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WTO Think-In

The movement that made its spectacular debut in Seattle is still young and inventing itself, but it can begin enunciating political objectives?plausible vehicles for educating public opinion and agitating political change. I would start with modest legislation (enacted at the national level but also promoted in state and local forums) to impose rules on the behavior of American multinationals.

I mean simple stuff, like standards in overseas factories for fire prevention and full disclosure of toxic releases (including those by subcontractors producing for US companies). The establishment would object that such laws are forbidden by the WTO agreement. Yes, exactly. Americans must establish the sovereign power to assert their common values in law and thus expose the illegitimacy of the WTO's global pretensions.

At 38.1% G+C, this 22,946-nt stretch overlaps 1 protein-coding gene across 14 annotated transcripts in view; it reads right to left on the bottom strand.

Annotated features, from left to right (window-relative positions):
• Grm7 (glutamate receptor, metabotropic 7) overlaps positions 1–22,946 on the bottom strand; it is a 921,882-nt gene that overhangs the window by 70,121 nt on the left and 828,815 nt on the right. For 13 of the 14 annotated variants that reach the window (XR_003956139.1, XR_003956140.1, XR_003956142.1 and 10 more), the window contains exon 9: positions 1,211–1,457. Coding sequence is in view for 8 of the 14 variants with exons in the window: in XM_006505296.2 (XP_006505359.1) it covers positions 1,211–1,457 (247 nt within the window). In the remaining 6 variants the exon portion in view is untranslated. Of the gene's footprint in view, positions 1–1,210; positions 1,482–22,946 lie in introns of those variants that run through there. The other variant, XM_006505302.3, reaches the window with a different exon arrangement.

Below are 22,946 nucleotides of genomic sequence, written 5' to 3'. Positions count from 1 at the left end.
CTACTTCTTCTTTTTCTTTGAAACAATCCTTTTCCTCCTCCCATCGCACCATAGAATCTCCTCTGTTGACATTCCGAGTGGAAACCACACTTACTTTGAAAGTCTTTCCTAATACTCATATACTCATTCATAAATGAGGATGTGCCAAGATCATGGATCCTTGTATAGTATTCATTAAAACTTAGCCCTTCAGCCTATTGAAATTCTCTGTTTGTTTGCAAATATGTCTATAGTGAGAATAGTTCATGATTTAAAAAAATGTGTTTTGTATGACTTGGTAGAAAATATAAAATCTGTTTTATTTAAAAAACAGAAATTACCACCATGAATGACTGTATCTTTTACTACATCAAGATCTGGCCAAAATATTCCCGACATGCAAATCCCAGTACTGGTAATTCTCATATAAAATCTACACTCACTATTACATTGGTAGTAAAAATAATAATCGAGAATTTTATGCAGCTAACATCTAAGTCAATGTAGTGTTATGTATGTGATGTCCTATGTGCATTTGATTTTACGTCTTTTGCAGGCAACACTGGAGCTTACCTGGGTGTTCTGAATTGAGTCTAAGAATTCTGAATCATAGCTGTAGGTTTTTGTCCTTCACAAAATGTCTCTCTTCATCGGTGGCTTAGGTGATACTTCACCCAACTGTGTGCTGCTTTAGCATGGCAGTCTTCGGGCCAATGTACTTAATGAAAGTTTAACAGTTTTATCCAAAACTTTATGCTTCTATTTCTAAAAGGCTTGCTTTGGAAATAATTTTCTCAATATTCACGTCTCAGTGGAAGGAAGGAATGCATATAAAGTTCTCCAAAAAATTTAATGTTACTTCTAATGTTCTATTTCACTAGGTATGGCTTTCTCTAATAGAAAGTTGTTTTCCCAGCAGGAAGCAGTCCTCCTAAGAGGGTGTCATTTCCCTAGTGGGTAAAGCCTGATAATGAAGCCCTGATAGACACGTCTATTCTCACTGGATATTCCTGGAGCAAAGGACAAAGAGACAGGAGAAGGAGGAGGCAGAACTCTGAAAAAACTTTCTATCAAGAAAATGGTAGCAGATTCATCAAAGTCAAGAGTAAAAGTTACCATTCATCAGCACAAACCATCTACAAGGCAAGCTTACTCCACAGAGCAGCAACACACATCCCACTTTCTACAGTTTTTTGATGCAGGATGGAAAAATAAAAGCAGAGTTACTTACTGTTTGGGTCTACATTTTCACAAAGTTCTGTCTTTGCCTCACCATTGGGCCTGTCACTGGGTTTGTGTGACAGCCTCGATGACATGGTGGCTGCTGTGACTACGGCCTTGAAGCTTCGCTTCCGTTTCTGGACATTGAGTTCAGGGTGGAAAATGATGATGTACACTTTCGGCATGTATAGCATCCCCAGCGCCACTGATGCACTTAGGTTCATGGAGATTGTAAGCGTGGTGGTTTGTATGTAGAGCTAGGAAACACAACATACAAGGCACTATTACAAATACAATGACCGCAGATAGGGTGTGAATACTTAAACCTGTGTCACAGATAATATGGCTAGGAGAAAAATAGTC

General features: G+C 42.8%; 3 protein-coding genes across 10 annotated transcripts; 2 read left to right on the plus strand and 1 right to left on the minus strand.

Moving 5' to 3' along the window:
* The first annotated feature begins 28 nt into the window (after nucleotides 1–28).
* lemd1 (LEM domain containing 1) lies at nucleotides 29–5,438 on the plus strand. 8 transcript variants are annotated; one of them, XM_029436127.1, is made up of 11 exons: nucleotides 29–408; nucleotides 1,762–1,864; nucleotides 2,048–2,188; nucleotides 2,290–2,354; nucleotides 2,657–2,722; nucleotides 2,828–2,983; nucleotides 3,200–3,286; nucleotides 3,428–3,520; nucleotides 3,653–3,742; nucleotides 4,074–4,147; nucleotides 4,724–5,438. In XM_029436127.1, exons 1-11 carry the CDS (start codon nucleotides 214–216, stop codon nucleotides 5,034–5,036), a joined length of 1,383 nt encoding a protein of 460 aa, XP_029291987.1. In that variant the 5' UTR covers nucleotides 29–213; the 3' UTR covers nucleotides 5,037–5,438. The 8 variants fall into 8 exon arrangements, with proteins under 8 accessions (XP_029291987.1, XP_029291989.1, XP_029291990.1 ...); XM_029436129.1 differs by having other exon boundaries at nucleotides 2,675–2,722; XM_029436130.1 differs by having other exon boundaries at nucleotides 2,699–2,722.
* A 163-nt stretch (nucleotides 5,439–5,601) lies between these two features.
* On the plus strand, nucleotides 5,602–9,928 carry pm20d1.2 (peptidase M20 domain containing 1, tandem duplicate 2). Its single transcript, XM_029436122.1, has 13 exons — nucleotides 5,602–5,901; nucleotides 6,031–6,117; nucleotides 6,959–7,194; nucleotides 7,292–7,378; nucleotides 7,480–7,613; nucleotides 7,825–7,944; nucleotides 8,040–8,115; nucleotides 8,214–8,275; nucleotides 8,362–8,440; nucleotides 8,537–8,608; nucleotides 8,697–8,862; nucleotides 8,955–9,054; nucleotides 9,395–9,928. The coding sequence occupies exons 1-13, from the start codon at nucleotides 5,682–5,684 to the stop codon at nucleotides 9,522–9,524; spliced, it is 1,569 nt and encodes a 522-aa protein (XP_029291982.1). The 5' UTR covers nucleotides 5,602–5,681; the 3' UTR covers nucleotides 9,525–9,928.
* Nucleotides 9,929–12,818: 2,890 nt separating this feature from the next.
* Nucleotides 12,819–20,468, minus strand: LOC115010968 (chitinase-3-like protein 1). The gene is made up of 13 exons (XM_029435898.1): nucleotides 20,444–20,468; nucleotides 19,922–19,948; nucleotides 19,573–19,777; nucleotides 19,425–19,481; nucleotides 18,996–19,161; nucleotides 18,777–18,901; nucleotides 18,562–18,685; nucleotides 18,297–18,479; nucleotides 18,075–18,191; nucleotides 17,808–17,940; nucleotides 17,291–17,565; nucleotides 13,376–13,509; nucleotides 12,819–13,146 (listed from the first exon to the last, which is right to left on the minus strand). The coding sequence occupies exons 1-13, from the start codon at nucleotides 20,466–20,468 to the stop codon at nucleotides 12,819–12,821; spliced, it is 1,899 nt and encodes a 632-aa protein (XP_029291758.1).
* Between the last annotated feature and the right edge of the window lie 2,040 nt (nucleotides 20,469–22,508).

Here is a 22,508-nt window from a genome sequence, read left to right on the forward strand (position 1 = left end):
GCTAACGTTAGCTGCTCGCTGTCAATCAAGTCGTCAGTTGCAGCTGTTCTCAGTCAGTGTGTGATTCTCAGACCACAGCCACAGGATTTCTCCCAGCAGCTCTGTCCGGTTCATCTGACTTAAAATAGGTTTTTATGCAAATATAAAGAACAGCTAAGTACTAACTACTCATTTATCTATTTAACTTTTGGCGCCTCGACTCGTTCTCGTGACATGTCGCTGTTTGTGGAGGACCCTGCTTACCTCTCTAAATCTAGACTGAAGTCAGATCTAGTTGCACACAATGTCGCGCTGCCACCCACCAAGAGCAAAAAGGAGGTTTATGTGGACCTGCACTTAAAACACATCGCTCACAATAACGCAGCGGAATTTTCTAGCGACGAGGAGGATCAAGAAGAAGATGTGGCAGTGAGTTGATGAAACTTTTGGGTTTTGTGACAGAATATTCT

A national law would advance two principles, both designed to empower people and communities to speak for themselves and form civic alliances across national boundaries. First, companies would have to make full disclosures on matters such as environmental impact, or compliance with labor rights and host-country labor laws. This information would be delivered to workers and communities, not just to governments, and thus give people the basis for organizing in protest. Second, foreign citizens would have legal standing to sue the US multinationals in US courts, a critical venue for enforcing accountability.

These modest first steps would shift the debate to the social values that are being trampled by globalization. A new map of the world would appear, delineating the true nature of the global system, factory by factory. That is a necessary prerequisite for any action toward establishing global standards. In the process, the WTO would be cut down to size?if not made defunct, then reduced to a marginal role of settling commercial disputes among competing producers.

As it resists global governance by business and finance, and their self-appointed institutions like the WTO, the movement must also invent what ought to replace them in the future. To succeed, we must learn to tell a positive story about what the world will look like if our values prevail.